Pretzel Logic

“Who invented this bitch?”—Jason on Audrey

For the first week of Big Brother 17, I felt like one of the contestants. Every night, I collapsed into my bed feeling like I was just beginning to understand the dynamics of the house, only to awaken to the realization that I had already fallen significantly behind. Who said what? Is that true or a scurrilous rumor? Who is the source? Who is the true source? Is that person reliable? How many alliances are there? Is that a real alliance or a fake alliance? Where is the rockstar dentist?[1]

I had no contact with the outside world. There was no intermission. OK, there was that one time I watched a live version of “Whole Lotta Love” with the volume muted so I could sustain aural contact with the live feeds, but that was my only abdication. I consumed no news media. I verbally participated in the houseguests’ conversations.

It was exhausting. I was going insane.

The reason for all of this was Audrey. CBS always boasts that the current season will be the most twisted summer ever; by herself, Audrey actualized CBS’s tease. She twisted that house into a veritable palimpsest of he said she said, and she did so with such reckless abandon that her game capsized in the first week! Remember Brian from Big Brother 10? You know how we use him as an illustration for the dangers of overplaying? Yeah, we won’t be reaching for his name anymore. In her folly, Audrey has eclipsed all.

And now that people know her game, her sway in the house has evaporated. She drops a hinky vote to evict Jackie, thinking she might stir up disorder, but everyone knows it was her. And nobody cares. Even when she tells the truth, like when she told Jace that everyone knew about their fake Five Alive alliance and that he was going to be backdoored, no one believes her.

Audrey is completely isolated. She scarcely talks to people on even a personal level. Someone will occasionally feel bad for her and attempt to strike up some casual conversation, but Audrey immediately falls back to game talk, and no one wants to talk game with her.

I don’t think Audrey is interested in making personal connections in the Big Brother house. She just so badly wants to play the game. But she’s spoiled it. No one wants to play with her. She lies in her bed a tantalized prisoner of the Big Brother house, too much of an outcast to be evicted, and yet also too much of an outcast to work with.[2]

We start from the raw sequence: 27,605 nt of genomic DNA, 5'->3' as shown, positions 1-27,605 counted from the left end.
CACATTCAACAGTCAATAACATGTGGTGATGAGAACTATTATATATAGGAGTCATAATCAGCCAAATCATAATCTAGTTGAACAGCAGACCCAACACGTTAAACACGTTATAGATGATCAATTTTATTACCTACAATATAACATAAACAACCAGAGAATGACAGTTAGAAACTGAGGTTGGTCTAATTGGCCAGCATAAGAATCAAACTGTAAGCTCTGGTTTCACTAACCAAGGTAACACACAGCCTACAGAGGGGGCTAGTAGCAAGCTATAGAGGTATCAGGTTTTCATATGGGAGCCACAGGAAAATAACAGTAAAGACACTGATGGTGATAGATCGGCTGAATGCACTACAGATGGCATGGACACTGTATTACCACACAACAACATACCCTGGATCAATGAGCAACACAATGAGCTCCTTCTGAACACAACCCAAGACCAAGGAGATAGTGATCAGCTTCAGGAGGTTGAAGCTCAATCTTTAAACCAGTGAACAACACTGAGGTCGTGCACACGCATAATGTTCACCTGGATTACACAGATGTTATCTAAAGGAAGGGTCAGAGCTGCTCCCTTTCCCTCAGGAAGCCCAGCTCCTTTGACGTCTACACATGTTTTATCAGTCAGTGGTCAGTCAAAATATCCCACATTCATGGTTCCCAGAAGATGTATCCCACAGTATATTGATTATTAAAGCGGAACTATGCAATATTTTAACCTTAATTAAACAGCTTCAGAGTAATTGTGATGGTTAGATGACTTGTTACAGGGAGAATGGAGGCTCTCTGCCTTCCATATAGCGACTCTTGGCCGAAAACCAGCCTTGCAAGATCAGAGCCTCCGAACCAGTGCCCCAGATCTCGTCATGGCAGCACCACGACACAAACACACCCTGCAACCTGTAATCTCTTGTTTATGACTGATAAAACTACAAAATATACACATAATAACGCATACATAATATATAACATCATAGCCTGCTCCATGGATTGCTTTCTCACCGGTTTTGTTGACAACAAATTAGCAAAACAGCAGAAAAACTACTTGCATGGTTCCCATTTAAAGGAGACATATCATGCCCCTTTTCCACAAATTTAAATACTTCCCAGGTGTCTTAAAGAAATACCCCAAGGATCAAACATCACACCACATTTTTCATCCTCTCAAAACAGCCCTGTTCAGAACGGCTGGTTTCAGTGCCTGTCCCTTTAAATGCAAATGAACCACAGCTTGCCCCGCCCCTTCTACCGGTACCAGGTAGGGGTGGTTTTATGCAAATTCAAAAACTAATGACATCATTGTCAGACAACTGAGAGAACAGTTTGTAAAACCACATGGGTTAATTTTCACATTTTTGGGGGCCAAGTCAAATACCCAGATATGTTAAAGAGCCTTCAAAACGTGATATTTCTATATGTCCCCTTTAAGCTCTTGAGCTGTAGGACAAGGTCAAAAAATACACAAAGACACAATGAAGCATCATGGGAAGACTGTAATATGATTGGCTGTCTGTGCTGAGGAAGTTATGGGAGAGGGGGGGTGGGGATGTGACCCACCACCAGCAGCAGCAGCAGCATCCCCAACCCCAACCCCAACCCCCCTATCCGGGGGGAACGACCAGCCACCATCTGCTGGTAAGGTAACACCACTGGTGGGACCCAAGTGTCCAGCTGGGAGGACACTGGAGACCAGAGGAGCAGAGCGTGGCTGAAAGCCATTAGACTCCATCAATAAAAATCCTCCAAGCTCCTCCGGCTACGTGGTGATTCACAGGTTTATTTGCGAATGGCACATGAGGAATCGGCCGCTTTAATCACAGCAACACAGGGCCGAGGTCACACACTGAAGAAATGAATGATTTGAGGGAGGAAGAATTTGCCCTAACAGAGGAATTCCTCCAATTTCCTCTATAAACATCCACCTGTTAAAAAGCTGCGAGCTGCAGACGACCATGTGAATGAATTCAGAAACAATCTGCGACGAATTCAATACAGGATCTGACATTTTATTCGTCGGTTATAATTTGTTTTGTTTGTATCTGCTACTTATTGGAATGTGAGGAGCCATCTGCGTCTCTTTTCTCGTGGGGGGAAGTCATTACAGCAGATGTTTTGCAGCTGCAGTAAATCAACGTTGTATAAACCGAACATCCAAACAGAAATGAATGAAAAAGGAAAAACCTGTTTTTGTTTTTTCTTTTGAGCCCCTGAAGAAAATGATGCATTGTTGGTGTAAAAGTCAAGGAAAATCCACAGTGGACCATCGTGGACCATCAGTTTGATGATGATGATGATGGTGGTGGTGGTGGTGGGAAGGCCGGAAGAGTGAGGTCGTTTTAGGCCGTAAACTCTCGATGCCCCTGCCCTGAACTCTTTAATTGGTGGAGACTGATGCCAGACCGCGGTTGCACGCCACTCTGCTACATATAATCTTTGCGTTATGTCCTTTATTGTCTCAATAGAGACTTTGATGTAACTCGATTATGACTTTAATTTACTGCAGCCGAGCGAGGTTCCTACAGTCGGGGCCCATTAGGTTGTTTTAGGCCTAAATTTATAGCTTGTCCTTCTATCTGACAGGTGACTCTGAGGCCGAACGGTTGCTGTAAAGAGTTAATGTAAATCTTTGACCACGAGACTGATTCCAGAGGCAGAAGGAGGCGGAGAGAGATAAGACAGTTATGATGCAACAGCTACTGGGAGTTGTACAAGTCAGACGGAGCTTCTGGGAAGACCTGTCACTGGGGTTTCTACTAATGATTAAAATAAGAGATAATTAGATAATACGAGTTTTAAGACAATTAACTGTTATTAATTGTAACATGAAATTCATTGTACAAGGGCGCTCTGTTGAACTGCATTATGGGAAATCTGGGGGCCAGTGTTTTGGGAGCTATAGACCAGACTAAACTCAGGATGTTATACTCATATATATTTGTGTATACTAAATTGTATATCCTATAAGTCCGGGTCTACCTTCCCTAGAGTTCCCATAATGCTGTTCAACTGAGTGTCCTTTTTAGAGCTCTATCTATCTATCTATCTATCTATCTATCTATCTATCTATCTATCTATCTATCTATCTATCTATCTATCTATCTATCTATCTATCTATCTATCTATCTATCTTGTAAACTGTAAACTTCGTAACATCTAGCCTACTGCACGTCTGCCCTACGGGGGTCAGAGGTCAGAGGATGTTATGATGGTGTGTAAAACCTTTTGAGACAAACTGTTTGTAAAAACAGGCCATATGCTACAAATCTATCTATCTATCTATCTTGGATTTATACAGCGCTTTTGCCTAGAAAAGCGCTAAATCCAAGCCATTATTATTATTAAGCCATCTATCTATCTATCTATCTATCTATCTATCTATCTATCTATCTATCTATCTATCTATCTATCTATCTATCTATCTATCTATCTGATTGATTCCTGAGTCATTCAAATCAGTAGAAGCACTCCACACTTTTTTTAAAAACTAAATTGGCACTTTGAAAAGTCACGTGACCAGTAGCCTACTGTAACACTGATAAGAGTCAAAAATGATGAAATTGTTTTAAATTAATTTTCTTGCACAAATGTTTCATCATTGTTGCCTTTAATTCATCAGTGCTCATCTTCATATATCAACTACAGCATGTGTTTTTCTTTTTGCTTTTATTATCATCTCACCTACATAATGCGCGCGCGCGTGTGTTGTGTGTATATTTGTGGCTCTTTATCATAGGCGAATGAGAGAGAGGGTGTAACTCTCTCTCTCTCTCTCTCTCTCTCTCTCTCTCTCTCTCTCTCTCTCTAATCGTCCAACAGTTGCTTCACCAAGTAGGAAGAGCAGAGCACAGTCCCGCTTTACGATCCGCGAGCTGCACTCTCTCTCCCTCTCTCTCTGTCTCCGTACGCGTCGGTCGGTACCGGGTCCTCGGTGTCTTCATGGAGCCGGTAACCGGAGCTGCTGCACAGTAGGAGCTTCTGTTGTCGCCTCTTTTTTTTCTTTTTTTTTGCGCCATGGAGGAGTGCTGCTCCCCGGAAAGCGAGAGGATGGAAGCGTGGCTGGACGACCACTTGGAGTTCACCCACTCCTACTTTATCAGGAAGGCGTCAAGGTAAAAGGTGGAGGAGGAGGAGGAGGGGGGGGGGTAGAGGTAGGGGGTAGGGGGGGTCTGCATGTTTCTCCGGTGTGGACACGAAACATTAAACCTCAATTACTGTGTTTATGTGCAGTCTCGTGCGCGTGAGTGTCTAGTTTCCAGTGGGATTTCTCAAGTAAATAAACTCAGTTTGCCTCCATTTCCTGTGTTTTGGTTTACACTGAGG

I am not a prisoner anymore. With week two effectively concluding on Friday, the Big Brother house is way easier to follow now. It is, in many ways, a relief. I’ve caught up on the news. I’ve properly gotten the Led out. My life is way less stressful.

But I kind of miss being crazy.


Everybody Loves Meg

Getting nominated the first few weeks of Big Brother is disastrous for your game. It starts a cycle in which your nomination is fait acompli every week. The HOH sees it as a chance to dilute the blood on their hands: If everyone nominates the same person, that person can’t hold a grudge against every HOH.

That’s why it’s crucial for Shelli to put Meg on the block. Firstly, it ensures Da’Vonne, Shelli’s target goes home. But looking at the big picture, it pushes Meg into that aforementioned disaster scenario, which is important because Meg’s social game is immaculate, probably the best in the house. Everyone loves her. I love her.

But if I’m someone like Shelli (i.e. someone that isn't in Meg's inner circle), I want Meg to spend a lot of time on the block. I want the house getting used to Meg being on the block, and I want other houseguests repeatedly being confronted with the notion of evicting her. You take Meg’s strength and you turn it into a weakness: You make Meg the house’s pawn.

It’s a mistake to utilize Liz, Steve, or Johnny Mac in this capacity because they haven’t shown themselves to be dangerous players yet. They don’t have the agency to make moves because they haven’t forged the relationships Meg has. Not only does this make them less effective pawns, but if they do get evicted, which we know is a common occurrence, your HOH was wasted.

I’m telling you, Meg is a serious threat in this game. She needs to be on the block early and often.

[1] He’s probably in the Diary Room playing a set. 

[2] It’s true that Shelli is targeting Da’Vonne, so I suppose you could say that she is on working terms with Audrey. But Shelli understands that Audrey isn't to be trusted at all. And yet, although everyone allegedly wants Audrey out next week, it might be too alluring to target someone who isn't ostracized by the entire house. Shelli started a dangerous game by keeping her safe.